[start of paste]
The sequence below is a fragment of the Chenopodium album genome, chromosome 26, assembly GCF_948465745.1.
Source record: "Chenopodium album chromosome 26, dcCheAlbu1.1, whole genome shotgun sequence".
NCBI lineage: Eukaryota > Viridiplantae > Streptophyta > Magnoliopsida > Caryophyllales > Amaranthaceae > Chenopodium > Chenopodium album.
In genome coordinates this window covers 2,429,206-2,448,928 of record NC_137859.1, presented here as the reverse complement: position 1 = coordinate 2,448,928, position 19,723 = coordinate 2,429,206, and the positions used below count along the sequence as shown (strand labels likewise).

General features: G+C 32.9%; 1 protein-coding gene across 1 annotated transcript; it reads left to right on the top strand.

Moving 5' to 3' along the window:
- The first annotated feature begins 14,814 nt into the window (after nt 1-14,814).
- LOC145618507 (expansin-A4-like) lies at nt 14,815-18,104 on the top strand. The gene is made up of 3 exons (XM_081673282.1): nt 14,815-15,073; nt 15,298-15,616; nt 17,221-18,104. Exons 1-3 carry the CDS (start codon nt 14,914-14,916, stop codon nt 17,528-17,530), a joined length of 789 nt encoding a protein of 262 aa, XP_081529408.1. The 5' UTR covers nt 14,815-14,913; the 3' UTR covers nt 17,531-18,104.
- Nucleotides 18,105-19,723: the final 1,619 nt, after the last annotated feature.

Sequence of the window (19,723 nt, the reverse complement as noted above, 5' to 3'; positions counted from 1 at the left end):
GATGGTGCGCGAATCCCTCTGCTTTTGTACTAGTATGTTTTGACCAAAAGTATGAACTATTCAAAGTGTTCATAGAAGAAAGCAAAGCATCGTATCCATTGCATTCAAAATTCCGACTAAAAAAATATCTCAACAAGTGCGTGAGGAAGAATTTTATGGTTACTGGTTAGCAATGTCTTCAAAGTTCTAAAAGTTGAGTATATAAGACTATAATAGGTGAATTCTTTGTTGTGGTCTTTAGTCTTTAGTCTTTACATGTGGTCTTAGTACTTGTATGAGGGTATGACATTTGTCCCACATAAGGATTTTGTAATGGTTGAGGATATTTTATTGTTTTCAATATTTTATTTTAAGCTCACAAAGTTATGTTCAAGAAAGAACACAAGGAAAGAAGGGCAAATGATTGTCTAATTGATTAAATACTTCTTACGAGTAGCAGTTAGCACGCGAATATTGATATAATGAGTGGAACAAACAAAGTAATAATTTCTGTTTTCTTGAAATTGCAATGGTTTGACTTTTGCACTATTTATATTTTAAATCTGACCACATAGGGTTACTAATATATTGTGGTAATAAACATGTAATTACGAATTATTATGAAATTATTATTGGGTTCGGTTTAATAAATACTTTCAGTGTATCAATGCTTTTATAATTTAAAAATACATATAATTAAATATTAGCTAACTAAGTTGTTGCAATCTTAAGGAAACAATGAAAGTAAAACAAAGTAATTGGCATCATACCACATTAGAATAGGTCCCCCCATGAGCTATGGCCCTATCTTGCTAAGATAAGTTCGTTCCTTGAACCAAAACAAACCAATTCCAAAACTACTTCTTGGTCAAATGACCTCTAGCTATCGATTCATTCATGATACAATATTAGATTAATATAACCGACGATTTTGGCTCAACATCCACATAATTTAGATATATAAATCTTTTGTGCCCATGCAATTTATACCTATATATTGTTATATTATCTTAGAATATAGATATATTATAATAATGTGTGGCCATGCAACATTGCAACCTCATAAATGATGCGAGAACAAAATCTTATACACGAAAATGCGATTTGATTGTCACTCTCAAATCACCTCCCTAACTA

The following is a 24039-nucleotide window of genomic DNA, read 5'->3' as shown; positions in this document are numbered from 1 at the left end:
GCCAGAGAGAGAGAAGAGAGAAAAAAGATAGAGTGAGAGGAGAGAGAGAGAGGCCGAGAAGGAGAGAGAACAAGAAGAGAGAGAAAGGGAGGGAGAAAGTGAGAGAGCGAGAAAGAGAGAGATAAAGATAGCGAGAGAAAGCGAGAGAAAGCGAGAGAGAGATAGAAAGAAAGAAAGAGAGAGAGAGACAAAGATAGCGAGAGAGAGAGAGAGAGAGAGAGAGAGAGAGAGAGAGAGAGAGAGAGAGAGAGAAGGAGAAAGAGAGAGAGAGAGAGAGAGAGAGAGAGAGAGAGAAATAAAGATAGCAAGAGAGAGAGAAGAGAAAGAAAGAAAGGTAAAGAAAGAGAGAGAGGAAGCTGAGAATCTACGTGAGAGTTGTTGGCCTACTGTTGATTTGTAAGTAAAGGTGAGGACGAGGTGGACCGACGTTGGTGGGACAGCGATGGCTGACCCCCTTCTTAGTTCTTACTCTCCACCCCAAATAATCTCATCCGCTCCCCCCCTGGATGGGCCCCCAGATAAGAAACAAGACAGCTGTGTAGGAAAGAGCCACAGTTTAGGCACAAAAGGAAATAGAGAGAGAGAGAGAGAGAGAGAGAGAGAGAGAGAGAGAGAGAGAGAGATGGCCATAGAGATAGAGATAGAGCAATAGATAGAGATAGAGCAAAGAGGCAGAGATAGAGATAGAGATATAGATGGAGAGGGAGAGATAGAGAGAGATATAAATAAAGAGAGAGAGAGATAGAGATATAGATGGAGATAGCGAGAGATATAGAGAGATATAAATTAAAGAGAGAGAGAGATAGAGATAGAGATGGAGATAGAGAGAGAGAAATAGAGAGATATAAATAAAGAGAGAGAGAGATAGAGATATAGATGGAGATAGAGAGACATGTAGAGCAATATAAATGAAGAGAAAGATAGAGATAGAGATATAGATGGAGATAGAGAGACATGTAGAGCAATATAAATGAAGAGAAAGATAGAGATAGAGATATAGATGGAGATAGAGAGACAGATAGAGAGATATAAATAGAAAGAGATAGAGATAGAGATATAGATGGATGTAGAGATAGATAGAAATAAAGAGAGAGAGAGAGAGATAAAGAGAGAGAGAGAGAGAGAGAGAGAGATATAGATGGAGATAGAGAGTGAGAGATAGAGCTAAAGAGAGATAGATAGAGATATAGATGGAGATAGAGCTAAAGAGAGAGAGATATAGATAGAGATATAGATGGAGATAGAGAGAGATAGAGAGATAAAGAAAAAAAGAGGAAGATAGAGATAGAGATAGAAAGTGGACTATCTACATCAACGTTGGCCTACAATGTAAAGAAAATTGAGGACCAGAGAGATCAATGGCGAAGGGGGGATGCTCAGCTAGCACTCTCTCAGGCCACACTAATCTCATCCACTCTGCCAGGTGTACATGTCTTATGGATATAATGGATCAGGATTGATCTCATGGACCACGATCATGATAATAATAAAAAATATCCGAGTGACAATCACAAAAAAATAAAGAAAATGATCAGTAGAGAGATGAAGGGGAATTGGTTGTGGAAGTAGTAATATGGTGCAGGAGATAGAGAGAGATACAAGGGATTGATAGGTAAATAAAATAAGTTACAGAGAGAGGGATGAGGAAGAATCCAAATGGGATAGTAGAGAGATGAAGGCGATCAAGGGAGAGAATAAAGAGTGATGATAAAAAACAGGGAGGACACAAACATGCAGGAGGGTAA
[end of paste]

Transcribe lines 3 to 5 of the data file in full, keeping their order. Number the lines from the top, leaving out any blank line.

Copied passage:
NCBI lineage: Eukaryota > Viridiplantae > Streptophyta > Magnoliopsida > Caryophyllales > Amaranthaceae > Chenopodium > Chenopodium album.
In genome coordinates this window covers 2,429,206-2,448,928 of record NC_137859.1, presented here as the reverse complement: position 1 = coordinate 2,448,928, position 19,723 = coordinate 2,429,206, and the positions used below count along the sequence as shown (strand labels likewise).

General features: G+C 32.9%; 1 protein-coding gene across 1 annotated transcript; it reads left to right on the top strand.